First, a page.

... Canada nor elsewhere is it upon the grand routes that glimpses can be had of interior life and character. Primitive simplicity is altogether incompatible with railroads. The boy who resides near a station is quite an old man, compared with any average boy taken from the sequestered clearings ten miles back: he may be a worse kind of boy, or he may be a better, but he isn't the same kind, at any rate. Of girls ...
— Atlantic Monthly, Volume 7, Issue 41, March, 1861 • Various

... confusion to carry off the piles of money upon it. The first part of their programme was successfully carried out; but the second was frustrated by the Doctor promptly firing his revolver into the dark, and hitting an unoffending boy in the hip. And at this crisis the Gorgona police entered, carried off all the parties they could lay hands upon (including the Doctor) to prison, and brought the wounded ...
— Wonderful Adventures of Mrs. Seacole in Many Lands • Mary Seacole

... "My boy," said the Bishop queerly, "yesterday I asked a man, on his soul, for the truth—the truth. I ...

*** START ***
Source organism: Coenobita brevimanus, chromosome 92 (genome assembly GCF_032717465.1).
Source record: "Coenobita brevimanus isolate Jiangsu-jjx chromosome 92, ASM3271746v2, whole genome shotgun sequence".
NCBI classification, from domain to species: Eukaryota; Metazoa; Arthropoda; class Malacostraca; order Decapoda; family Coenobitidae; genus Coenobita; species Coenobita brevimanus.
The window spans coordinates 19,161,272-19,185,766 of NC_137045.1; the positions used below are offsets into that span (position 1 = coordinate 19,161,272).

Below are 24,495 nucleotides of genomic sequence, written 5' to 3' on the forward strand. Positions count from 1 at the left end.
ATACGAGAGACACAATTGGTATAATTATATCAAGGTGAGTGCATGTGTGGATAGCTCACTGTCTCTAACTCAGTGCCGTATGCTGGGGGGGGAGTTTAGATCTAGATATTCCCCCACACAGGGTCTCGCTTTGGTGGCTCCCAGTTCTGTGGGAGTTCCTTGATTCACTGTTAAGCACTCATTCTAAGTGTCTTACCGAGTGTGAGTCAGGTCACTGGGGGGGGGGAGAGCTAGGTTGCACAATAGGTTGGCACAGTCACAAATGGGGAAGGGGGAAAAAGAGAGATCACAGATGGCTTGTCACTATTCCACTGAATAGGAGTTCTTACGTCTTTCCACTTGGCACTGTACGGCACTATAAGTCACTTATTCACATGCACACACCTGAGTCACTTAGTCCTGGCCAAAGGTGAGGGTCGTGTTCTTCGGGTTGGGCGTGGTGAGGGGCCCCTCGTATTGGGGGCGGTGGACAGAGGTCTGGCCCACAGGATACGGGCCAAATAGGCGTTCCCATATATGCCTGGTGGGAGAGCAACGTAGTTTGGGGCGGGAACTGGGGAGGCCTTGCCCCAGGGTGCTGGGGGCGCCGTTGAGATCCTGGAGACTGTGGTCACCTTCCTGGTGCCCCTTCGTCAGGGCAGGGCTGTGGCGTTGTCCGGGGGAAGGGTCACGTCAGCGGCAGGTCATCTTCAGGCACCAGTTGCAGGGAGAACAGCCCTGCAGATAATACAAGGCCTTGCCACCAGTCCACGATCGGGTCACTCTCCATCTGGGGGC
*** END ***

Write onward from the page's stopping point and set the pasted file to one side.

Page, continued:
— The Shepherd of the North • Richard Aumerle Maher

... much harm in our Tacklings, and swept away one of our Sailors off from the Fore Castle. November the sixth had like to have been a fatal day unto us, our Ship striking twice upon a Rock, and at night was in danger of being fired by the negligence of a Boy, leaving a Candle carelesly in the Gun-room; the next day we were chafed by a Pyrate Argiere, but by the swiftness of our Sails we out ran him. December the first we came again to Madagascar, where we put in for a fresh recruit of Victuals ...
— The Isle Of Pines (1668) - and, An Essay in Bibliography by W. C. Ford • Henry Neville

... men-operators has not been in vogue in Europe more than about seventy years, and has not been general in England more than about thirty or forty years. So that the risk in employing midwives must, of late years, have become vastly greater than it was even when I was a boy, or the whole race must have been extinguished long ago. And, then, how puzzled we should be to account for the building of all the cathedrals, and all the churches, and the draining of all the marshes, and all the fens, more than a thousand years before the word 'accoucheur' ever came from the ...